Groovy, psychedelic, trashy science fiction with a bizarre theme song.

The Hand (1981) – “Jon Lansdale is a comic book artist who loses his right hand in a car accident. The hand was not found at the scene of the accident, but it soon returns by itself to follow Jon around, and murder those who anger him.

Poor Michael Caine! I guess when you star in over 150 productions, not all of them can be winners. The Hand is silly, boring, and stupid.


The Mask of Fu Manchu (1932) – “Englishmen race to find the tomb of Ghengis Khan. They have to get there fast, as the evil genius Dr. Fu Manchu is also searching, and if he gets the mysteriously powerful relics, he and his diabolical daughter will enslave the world!”

I love Boris Karloff but wow is this film racist. To be fair, Sax Rohmer’s books are exceedingly racist and xenophobic so it is in the source material but Christopher Lee’s version tones it down quite a bit.

Salem's Lot

Salem’s Lot (1979) – “Vampires are invading a small New England town. It’s up to a novelist and a young horror fan to save it.”

The 1979 miniseries with James Mason is a little goofy but still fun.

Razorback (1984) – “A vicious wild boar terrorizes the Australian outback. The first victim is a small child who is killed. The child’s granddad is brought to trial for killing the child but acquitted. The next victim is an American TV-journalist. Her husband Carl gets there and starts to search for the truth. The local inhabitants won’t really help him, but he is joined by a hunter and a female farmer to find the beast.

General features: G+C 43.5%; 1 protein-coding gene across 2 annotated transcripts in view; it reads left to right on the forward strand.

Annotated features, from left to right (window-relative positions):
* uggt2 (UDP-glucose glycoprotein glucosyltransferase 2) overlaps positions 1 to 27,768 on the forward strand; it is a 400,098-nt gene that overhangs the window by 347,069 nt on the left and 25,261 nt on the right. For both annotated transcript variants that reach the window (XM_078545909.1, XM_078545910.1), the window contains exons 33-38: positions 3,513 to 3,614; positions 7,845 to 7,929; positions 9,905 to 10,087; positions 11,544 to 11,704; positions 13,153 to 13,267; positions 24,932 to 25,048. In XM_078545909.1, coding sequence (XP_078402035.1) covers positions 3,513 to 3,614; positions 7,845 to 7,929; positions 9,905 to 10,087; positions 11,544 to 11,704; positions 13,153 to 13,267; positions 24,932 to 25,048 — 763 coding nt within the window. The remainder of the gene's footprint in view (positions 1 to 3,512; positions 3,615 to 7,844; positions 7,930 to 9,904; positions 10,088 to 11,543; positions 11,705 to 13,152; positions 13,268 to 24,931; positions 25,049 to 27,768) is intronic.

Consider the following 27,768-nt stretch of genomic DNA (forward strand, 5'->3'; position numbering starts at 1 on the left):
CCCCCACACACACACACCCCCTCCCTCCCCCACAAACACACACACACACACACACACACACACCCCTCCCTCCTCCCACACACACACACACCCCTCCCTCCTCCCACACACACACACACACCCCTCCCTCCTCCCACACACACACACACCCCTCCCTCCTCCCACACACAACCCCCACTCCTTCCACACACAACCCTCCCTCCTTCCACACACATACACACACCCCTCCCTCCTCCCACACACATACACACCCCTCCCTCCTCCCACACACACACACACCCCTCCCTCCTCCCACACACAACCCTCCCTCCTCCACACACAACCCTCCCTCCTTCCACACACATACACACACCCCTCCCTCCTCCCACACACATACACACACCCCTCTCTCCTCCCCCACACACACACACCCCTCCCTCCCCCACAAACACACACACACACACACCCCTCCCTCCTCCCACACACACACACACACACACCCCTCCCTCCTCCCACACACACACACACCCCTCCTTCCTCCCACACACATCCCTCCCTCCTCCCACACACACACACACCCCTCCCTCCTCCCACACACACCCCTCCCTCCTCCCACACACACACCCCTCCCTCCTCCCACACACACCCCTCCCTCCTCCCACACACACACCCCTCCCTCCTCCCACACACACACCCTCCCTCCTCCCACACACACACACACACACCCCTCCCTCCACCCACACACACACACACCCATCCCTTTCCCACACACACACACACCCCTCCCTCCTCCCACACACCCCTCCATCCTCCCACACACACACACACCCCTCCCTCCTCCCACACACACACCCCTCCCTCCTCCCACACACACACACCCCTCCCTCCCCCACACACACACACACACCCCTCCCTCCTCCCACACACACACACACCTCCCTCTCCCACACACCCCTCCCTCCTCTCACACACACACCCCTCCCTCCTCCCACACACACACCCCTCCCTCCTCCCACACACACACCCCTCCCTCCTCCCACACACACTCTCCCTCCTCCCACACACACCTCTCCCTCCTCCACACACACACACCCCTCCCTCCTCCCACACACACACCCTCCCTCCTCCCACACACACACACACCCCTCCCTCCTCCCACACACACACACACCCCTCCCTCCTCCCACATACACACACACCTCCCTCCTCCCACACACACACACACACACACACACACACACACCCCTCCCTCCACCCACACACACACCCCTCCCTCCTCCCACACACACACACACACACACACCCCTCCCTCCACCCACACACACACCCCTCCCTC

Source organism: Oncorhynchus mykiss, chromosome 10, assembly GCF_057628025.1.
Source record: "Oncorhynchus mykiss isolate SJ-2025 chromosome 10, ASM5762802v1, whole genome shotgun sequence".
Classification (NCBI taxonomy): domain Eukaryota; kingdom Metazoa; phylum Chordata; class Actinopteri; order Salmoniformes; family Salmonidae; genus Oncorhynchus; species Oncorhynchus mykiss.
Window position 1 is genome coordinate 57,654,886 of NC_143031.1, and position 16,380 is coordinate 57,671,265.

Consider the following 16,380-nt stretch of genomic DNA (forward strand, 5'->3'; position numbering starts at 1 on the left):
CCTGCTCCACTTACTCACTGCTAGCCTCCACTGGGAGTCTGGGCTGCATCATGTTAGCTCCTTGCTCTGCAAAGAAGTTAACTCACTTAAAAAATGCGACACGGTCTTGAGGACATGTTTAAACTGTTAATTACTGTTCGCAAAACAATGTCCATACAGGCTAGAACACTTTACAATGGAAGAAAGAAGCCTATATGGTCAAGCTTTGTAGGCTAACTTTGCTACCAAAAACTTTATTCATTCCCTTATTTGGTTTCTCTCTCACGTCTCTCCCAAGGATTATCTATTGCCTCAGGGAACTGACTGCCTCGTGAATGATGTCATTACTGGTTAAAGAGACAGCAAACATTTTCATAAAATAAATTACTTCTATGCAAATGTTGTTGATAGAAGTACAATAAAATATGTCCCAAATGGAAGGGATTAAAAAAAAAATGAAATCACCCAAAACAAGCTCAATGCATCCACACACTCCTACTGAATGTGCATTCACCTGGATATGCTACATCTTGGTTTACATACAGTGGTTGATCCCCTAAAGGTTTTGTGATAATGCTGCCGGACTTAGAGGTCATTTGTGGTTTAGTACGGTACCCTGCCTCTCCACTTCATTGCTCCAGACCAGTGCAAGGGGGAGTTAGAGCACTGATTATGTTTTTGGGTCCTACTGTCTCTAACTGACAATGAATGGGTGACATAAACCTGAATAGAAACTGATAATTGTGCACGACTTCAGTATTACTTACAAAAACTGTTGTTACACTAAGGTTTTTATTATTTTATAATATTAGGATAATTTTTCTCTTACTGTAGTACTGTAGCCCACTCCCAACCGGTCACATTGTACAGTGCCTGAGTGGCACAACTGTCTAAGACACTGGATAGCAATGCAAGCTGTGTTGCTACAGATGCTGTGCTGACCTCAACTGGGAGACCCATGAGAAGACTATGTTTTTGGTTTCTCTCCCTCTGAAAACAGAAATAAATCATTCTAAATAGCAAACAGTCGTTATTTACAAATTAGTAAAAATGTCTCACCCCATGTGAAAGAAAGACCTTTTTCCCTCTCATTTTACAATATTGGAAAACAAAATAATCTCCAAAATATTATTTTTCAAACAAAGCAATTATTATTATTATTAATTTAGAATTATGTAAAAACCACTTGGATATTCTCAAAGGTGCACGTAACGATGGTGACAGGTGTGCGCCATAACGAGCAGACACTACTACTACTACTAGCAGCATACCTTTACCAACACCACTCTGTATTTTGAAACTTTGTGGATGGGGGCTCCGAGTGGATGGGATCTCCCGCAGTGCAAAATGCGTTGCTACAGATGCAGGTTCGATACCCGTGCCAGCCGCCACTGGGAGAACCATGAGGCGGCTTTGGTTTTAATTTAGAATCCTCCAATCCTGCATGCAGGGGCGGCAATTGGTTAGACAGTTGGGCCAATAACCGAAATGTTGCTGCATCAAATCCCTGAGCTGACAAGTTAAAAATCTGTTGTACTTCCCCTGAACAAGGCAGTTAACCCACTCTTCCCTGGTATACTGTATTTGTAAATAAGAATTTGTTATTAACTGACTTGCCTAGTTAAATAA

Russell Mulcahy’s debut was not as entertaining as I had hoped.

The Valley of Gwangi (1969) – “Cowboy James Franciscus seeks fame and fortune by capturing a Tyrannosaurus Rex living in the Forbidden Valley and putting it in a Mexican circus. His victim, called the Gwangi, turns out to have an aversion to being shown in public.

It was nice to catch one of the few Harryhausen movies I don’t own.



Despicable Me 2 and the Minions

Despicable MeA month or so ago I bought Despicable Me at Target to watch with my granddaughter (it was cheap and had a FREE ticket to Despicable Me 2). She loved it and calls it the Minion movie. We then had to collect the McDonald’s kids meal toys (the tiny one was a Target freebie).

MinionsNot to be outdone, my ever creative wife made a Minion shirt for our darling.